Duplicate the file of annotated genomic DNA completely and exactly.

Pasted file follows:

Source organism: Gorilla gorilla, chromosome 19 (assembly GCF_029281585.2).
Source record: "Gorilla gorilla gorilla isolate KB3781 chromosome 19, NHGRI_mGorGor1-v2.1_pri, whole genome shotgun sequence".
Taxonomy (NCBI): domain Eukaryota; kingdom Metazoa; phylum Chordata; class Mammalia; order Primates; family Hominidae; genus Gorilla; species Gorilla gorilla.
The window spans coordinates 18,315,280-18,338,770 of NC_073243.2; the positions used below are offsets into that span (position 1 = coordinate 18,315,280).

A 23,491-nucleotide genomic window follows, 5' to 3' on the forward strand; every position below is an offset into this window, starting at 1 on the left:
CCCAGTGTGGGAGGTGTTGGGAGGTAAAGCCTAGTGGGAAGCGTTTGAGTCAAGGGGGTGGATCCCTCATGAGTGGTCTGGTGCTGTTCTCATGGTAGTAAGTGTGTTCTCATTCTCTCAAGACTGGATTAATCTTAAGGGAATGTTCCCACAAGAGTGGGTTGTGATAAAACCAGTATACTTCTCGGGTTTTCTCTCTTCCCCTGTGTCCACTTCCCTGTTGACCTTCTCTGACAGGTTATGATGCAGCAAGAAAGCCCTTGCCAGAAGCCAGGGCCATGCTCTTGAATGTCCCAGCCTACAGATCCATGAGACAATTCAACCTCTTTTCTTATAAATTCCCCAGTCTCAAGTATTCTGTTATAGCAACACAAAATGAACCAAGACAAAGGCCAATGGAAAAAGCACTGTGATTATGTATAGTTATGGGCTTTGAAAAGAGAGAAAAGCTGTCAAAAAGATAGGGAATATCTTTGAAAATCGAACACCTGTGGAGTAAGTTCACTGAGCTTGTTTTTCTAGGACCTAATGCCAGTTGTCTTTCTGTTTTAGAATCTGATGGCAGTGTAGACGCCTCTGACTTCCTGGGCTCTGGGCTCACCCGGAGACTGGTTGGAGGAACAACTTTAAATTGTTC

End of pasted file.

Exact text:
Source organism: Gorilla gorilla, chromosome 19 (assembly GCF_029281585.2).
Source record: "Gorilla gorilla gorilla isolate KB3781 chromosome 19, NHGRI_mGorGor1-v2.1_pri, whole genome shotgun sequence".
Taxonomy (NCBI): domain Eukaryota; kingdom Metazoa; phylum Chordata; class Mammalia; order Primates; family Hominidae; genus Gorilla; species Gorilla gorilla.
The window spans coordinates 18,315,280-18,338,770 of NC_073243.2; the positions used below are offsets into that span (position 1 = coordinate 18,315,280).

A 23,491-nucleotide genomic window follows, 5' to 3' on the forward strand; every position below is an offset into this window, starting at 1 on the left:
CCCAGTGTGGGAGGTGTTGGGAGGTAAAGCCTAGTGGGAAGCGTTTGAGTCAAGGGGGTGGATCCCTCATGAGTGGTCTGGTGCTGTTCTCATGGTAGTAAGTGTGTTCTCATTCTCTCAAGACTGGATTAATCTTAAGGGAATGTTCCCACAAGAGTGGGTTGTGATAAAACCAGTATACTTCTCGGGTTTTCTCTCTTCCCCTGTGTCCACTTCCCTGTTGACCTTCTCTGACAGGTTATGATGCAGCAAGAAAGCCCTTGCCAGAAGCCAGGGCCATGCTCTTGAATGTCCCAGCCTACAGATCCATGAGACAATTCAACCTCTTTTCTTATAAATTCCCCAGTCTCAAGTATTCTGTTATAGCAACACAAAATGAACCAAGACAAAGGCCAATGGAAAAAGCACTGTGATTATGTATAGTTATGGGCTTTGAAAAGAGAGAAAAGCTGTCAAAAAGATAGGGAATATCTTTGAAAATCGAACACCTGTGGAGTAAGTTCACTGAGCTTGTTTTTCTAGGACCTAATGCCAGTTGTCTTTCTGTTTTAGAATCTGATGGCAGTGTAGACGCCTCTGACTTCCTGGGCTCTGGGCTCACCCGGAGACTGGTTGGAGGAACAACTTTAAATTGTTC